Investments: Definition, necessity, examples

How do you approach investments in your company? Do you involve all relevant functions in investment decisions? How does the investment process work? Which criteria flow into your investment decisions?

There are investments that cannot be questioned at all because they are necessary to meet legal requirements. Occasions can be fire protection, for example, but also the protection of personal data. In such cases, you can actually do without a classic investment calculation. The investment decision has already been made outside your sphere of influence. All you can do is compare and select offers.

Then there are investment decisions that can be made for strategic reasons. Also in such cases a timely amortization of the investment sum is not in the foreground of the interest.

Example 1: It may be helpful to keep certain articles in the product range in order to have a complete assortment available for customer applications. In this way, one can avoid “driving” customers to competitors so that they can cover their remaining needs there. Even if it may not be profitable to round off the product range in isolation, it can pay off for a company on balance.

Often, uneconomical investments are disguised by decision makers as strategic investments. Always be critical when someone talks about “strategic investment”.

Finally, there are the classic investments for which investment calculations make sense. Investments of this type, which hopefully make up the vast majority of your investment projects, should be divided into replacement and expansion investments.

Replacement investments are cyclically necessary to keep the business running. As a rule, processes and technologies are constantly evolving, so that replacement investments can also be used to make improvements in the form of efficiency enhancements, quality improvements and additional functionalities. As criteria for investment quality, these benefits should also be taken into account in addition to pure machine availability. What additional orders can you accept because your future machine can manufacture with higher precision? What capacity will you gain because your new machine is designed to optimize set-up times and CNC programs do not have to be programmed on the machine? Replacement investments are relatively easy to calculate. It is important that these possibilities are taken into account in the investment calculation.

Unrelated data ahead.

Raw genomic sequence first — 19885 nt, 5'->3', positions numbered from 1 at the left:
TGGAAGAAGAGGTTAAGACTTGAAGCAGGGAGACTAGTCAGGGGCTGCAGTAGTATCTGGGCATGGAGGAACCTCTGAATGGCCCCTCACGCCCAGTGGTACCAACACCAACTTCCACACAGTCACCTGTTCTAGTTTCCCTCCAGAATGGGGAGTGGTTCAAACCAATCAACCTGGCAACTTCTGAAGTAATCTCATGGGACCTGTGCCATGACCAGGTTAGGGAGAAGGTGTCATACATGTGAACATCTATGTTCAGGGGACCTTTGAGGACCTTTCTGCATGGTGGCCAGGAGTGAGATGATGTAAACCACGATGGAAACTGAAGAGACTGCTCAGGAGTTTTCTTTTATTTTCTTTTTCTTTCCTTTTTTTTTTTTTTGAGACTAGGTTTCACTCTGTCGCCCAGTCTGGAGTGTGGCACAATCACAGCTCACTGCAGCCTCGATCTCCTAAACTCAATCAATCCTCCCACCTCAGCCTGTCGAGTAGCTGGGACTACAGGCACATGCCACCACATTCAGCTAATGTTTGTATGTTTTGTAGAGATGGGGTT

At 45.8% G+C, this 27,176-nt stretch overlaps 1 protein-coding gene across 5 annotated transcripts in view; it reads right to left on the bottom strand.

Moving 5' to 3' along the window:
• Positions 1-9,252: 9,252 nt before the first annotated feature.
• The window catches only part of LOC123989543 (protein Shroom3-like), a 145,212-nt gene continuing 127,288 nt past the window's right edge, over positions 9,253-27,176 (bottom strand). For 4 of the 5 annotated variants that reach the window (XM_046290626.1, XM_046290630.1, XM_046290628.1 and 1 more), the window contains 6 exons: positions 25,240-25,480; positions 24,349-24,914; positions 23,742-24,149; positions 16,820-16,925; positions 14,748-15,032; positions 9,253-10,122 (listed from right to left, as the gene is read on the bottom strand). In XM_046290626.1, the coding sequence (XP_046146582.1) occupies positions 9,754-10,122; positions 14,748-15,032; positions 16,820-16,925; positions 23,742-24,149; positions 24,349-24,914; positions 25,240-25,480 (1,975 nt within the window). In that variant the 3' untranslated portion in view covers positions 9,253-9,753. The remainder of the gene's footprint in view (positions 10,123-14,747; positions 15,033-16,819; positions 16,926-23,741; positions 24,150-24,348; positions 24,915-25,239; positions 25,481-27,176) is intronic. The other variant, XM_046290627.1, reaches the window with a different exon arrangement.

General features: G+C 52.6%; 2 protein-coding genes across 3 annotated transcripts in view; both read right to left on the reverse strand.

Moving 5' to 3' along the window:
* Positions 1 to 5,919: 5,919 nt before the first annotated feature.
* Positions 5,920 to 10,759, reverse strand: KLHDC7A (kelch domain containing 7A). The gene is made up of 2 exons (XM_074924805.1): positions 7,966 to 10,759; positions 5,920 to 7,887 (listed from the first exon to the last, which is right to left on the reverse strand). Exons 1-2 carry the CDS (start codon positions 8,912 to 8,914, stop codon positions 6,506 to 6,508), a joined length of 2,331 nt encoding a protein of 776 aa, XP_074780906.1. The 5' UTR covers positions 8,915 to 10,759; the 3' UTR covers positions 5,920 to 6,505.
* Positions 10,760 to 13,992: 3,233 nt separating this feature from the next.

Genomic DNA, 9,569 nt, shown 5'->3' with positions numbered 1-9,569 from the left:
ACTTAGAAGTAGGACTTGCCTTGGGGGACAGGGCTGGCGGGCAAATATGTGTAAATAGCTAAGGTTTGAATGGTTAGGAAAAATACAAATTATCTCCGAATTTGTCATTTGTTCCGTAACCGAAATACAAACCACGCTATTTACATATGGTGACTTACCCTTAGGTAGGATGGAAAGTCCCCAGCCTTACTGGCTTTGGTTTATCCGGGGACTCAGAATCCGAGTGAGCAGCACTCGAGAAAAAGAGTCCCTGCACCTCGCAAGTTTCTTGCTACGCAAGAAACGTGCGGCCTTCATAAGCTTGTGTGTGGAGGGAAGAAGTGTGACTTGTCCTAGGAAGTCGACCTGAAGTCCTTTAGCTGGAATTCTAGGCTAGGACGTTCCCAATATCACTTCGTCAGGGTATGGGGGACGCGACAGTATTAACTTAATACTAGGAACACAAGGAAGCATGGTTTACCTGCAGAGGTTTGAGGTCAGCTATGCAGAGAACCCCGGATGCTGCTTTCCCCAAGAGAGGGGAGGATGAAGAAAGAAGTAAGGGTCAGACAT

The quality of the investment calculation depends to a large extent on how realistic and how complete the assumptions are. Involve the experts working on site in this preliminary work. Involve the sales department as well. Perhaps it is not advisable to replace an old machine 1:1. Perhaps the market suggests completely different functionalities.

Expansion investments require a considerably higher degree of assumptions about future framework conditions and realistic possibilities. Impulses for expansion investments can come from sales and production planning. In these two operational functions, additional capacity requirements become visible and tangible. Beyond the need for “more of the same”, impulses for other capabilities and opportunities can also come from marketing and sales, leading to completely different investment ideas. The basis should be a sound market research and a clear commitment to innovation.

Such considerations should include a strategic analysis. Do you really have the access to promising new customer segments? Is the commissioning realistic?

Operational feasibility should also be solidly examined. Do you have the required skills in-house? What skills would you need to acquire or add to your team?

Public funding is often available for investments that are in line with development goals. However, it is not so easy to keep an overview of the funding opportunities, and the requirements for funding are often not transparent. It is a good idea to involve experts who can guide you through the process of preparing, channelling and submitting approvable funding applications.

Investments are opportunities to go greener. Include the selection of materials, consideration of energy efficiency of equipment, machinery and vehicles, and manufacturing processes in your decision-making criteria for purchases. Green decisions are not only reflected in your environmental management system, but are also recognized by your business environment.


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